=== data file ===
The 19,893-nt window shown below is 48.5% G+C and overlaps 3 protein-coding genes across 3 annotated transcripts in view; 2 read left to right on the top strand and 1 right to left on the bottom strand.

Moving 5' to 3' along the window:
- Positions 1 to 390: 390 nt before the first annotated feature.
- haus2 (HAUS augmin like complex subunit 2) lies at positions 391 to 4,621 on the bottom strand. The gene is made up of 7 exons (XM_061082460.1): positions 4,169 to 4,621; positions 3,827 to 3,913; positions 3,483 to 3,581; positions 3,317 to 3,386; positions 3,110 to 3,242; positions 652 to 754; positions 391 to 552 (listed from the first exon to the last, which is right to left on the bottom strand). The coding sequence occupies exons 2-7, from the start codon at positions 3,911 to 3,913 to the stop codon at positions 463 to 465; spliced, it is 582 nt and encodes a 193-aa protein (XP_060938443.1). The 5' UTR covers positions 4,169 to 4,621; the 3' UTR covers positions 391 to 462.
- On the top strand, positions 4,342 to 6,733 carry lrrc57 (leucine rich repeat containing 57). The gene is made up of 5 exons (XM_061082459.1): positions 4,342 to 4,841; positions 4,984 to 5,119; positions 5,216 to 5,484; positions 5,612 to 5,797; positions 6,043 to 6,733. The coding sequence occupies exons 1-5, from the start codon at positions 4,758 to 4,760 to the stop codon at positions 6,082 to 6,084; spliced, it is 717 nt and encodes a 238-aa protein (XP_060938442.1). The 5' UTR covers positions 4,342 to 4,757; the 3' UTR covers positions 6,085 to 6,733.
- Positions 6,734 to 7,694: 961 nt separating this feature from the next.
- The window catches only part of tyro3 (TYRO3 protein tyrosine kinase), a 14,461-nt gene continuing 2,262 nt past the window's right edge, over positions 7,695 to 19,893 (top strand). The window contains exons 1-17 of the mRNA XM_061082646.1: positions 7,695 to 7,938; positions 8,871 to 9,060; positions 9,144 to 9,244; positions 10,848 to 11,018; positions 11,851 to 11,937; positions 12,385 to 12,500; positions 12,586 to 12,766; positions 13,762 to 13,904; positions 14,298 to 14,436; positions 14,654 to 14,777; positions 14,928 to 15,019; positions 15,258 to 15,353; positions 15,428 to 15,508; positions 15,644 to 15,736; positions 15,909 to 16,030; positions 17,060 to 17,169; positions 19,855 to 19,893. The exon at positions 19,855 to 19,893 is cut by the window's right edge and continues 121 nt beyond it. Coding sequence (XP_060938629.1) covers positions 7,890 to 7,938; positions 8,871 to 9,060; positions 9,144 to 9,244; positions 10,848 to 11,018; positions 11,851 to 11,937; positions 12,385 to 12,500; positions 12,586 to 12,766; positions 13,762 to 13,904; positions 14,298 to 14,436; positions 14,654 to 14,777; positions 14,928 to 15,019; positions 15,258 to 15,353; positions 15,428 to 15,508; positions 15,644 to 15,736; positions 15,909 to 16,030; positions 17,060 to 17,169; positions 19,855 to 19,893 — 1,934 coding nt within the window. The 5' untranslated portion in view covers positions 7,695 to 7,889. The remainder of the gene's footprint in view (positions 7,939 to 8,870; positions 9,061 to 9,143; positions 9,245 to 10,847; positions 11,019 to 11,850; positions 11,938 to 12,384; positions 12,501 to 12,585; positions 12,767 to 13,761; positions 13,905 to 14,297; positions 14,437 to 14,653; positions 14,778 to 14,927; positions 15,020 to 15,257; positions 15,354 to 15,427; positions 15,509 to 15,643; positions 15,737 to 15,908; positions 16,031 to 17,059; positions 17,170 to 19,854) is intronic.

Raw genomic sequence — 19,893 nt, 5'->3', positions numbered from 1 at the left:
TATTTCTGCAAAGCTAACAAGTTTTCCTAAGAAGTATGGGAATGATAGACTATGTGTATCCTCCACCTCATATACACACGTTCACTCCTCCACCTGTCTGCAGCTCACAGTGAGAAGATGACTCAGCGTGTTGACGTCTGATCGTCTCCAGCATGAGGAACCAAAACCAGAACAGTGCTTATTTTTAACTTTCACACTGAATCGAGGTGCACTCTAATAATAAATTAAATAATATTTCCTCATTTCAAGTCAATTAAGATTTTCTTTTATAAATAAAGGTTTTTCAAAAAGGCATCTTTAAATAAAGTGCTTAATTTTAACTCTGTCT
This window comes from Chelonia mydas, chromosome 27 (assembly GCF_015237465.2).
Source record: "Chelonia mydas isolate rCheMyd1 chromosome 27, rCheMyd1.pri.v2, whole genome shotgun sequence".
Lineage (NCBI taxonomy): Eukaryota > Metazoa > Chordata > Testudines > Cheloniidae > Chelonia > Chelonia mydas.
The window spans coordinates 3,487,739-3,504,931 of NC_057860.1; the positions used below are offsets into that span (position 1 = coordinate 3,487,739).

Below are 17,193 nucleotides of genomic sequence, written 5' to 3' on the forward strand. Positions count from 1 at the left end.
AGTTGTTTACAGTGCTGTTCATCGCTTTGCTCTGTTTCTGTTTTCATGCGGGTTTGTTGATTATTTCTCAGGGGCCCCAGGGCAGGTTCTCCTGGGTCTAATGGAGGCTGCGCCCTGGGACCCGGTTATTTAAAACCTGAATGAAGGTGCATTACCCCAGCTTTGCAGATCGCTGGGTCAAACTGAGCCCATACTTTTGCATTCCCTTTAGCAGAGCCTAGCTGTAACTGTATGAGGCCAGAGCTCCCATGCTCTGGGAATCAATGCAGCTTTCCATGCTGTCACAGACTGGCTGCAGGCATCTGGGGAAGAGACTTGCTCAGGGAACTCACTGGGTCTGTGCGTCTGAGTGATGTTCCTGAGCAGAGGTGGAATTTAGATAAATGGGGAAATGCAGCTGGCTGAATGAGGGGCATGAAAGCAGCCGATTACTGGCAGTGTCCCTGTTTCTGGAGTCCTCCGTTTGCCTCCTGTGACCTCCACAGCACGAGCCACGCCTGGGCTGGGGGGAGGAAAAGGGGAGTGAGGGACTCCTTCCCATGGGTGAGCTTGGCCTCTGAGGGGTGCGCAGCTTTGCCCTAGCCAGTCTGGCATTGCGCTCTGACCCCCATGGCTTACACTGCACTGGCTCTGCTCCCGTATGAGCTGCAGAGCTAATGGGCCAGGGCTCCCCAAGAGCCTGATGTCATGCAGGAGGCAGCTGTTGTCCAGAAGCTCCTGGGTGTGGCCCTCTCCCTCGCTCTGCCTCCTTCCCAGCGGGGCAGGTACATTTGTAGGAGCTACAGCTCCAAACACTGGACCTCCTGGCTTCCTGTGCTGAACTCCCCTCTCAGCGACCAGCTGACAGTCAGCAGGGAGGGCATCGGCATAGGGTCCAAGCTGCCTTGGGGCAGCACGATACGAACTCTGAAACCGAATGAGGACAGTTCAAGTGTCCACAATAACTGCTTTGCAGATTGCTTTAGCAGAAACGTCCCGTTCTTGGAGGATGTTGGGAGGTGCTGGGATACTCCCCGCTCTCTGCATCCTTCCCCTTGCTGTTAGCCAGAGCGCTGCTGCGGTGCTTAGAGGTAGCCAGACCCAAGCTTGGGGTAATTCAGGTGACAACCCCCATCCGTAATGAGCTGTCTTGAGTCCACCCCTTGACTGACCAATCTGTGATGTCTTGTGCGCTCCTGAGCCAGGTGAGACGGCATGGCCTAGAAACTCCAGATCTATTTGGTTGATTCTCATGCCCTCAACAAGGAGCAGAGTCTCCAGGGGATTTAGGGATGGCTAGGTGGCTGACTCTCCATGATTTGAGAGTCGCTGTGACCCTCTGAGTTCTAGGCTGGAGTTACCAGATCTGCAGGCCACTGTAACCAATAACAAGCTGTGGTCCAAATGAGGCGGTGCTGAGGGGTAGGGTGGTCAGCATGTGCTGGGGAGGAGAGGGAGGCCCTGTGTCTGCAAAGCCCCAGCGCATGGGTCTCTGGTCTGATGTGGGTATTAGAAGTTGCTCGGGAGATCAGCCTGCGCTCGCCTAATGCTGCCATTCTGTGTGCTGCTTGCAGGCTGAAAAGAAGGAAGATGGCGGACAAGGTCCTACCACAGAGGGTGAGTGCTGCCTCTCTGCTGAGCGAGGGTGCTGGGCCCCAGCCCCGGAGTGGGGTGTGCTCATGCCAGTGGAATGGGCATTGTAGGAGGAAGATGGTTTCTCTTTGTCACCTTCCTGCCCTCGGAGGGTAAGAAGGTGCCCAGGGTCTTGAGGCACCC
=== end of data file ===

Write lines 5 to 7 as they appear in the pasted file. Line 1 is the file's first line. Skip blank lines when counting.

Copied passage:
- On the top strand, positions 4,342 to 6,733 carry lrrc57 (leucine rich repeat containing 57). The gene is made up of 5 exons (XM_061082459.1): positions 4,342 to 4,841; positions 4,984 to 5,119; positions 5,216 to 5,484; positions 5,612 to 5,797; positions 6,043 to 6,733. The coding sequence occupies exons 1-5, from the start codon at positions 4,758 to 4,760 to the stop codon at positions 6,082 to 6,084; spliced, it is 717 nt and encodes a 238-aa protein (XP_060938442.1). The 5' UTR covers positions 4,342 to 4,757; the 3' UTR covers positions 6,085 to 6,733.
- Positions 6,734 to 7,694: 961 nt separating this feature from the next.
- The window catches only part of tyro3 (TYRO3 protein tyrosine kinase), a 14,461-nt gene continuing 2,262 nt past the window's right edge, over positions 7,695 to 19,893 (top strand). The window contains exons 1-17 of the mRNA XM_061082646.1: positions 7,695 to 7,938; positions 8,871 to 9,060; positions 9,144 to 9,244; positions 10,848 to 11,018; positions 11,851 to 11,937; positions 12,385 to 12,500; positions 12,586 to 12,766; positions 13,762 to 13,904; positions 14,298 to 14,436; positions 14,654 to 14,777; positions 14,928 to 15,019; positions 15,258 to 15,353; positions 15,428 to 15,508; positions 15,644 to 15,736; positions 15,909 to 16,030; positions 17,060 to 17,169; positions 19,855 to 19,893. The exon at positions 19,855 to 19,893 is cut by the window's right edge and continues 121 nt beyond it. Coding sequence (XP_060938629.1) covers positions 7,890 to 7,938; positions 8,871 to 9,060; positions 9,144 to 9,244; positions 10,848 to 11,018; positions 11,851 to 11,937; positions 12,385 to 12,500; positions 12,586 to 12,766; positions 13,762 to 13,904; positions 14,298 to 14,436; positions 14,654 to 14,777; positions 14,928 to 15,019; positions 15,258 to 15,353; positions 15,428 to 15,508; positions 15,644 to 15,736; positions 15,909 to 16,030; positions 17,060 to 17,169; positions 19,855 to 19,893 — 1,934 coding nt within the window. The 5' untranslated portion in view covers positions 7,695 to 7,889. The remainder of the gene's footprint in view (positions 7,939 to 8,870; positions 9,061 to 9,143; positions 9,245 to 10,847; positions 11,019 to 11,850; positions 11,938 to 12,384; positions 12,501 to 12,585; positions 12,767 to 13,761; positions 13,905 to 14,297; positions 14,437 to 14,653; positions 14,778 to 14,927; positions 15,020 to 15,257; positions 15,354 to 15,427; positions 15,509 to 15,643; positions 15,737 to 15,908; positions 16,031 to 17,059; positions 17,170 to 19,854) is intronic.